Marije Linthorst
Marije Linthorst
Software Engineer

Marije Linthorst is a software developer for Nedap Security Management who has recently graduated from Nedap University. Before that, she studied Biomedical Engineering at the University of Twente.


How Nedap University opened the door to programming for me

Nedap first came on my radar when a friend told me he’d got a contract here and talked really enthusiastically about what a great company it is. He knew I was looking for a job and told me about Nedap University and how it gives you an opportunity to work while studying software development. I wasted no time sending my application in.


Apply learnings straightaway

The Nedap University programme includes six modules, each lasting 10 weeks with a summer holiday in between. During that time, you combine study with working at Nedap as a software developer. This includes attending lectures at the University of Twente, a module presented by Nedap colleagues and a module delivered by third-party providers.

The combination of work alongside study is a brilliant opportunity to put what you’re learning into practice straightaway. And I learned a lot! I learned to program in different languages, namely Java, Kotlin and Python. And I learned about things like network systems, databases, scrum, architecture and UX.

I also found that my Nedap colleagues were very supportive. While providing plenty of opportunity to be hands-on at work, they understood I needed to prioritise studying and were very motivating about getting the most out of it.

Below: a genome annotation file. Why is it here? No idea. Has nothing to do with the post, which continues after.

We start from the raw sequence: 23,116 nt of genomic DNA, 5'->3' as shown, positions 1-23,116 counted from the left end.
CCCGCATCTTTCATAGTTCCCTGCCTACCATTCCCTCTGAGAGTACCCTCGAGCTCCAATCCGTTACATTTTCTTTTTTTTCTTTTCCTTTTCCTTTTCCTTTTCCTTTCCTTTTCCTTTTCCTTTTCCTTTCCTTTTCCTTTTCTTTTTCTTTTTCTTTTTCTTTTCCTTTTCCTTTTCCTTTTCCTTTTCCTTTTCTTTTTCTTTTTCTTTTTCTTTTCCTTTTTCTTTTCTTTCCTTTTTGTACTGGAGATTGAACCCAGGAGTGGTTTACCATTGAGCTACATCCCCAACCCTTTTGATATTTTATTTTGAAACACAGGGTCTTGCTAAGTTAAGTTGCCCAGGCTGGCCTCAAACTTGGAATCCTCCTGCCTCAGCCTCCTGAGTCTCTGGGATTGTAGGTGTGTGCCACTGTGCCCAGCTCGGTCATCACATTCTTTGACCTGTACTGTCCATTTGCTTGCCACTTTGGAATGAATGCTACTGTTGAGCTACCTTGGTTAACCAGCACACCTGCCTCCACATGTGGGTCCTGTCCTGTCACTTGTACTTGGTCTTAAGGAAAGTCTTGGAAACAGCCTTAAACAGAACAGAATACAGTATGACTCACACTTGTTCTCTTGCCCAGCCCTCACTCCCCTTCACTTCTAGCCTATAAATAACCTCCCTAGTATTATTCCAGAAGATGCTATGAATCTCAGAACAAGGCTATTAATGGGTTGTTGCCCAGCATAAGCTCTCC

Developing well-rounded skills

Nedap University isn’t just about learning to develop software though. It’s also about learning to be a critical software developer and getting introduced to how things work at Nedap. To help me develop myself, I was coached by a colleague, which helped a lot.


Growing confidence

In the first two modules, we learned about programming in Java and networking. I had little experience of programming before Nedap University and was lacking in confidence about my programming skills. Slowly but steadily that changed though. By the third module, my seven fellow Nedap University students and I were expected to create an application. Initially, I had no idea how to do that but during the next eight weeks we had a lot of fun and, ultimately, created a brilliant application. I really enjoyed working on that project.


Distance learning and working

I graduated from Nedap University during the COVID-19 pandemic, so it’s been very unusual times. For the last six weeks of Nedap University I had to work from home. Fortunately, the University of Twente made its lectures and other meetings available online, so I was able to complete my studies. It was strange, though, only meeting other Nedap University students and my team digitally and I’m really looking forward to celebrating face-to-face when that becomes possible.


A really supportive team

Now I’ve graduated from Nedap University, I’m working with my team on developing AEOS fulltime. There’s still a lot I don’t know about AEOS, so I’m learning more and more each day. Working from home makes this more of a challenge, but my team is really helpful and I’m learning a lot thanks to them. They’re very motivated and happy, always open for critique and work well together.

I think that when team members are happy, and feel comfortable talking openly to one other, more work gets done and the quality of the work is better. It’s harder to do this digitally, but our team has a good foundation.


Staying agile for the future

The COVID-19 pandemic has been a powerful reminder that things can change very quickly and on a global scale. So, while I think people will continue wanting an access control system that’s secure and easy to use, I’m keeping an open mind about what might change for our industry. I think the ability to adapt quickly and work on relevant solutions for real-life will be really key to my role.


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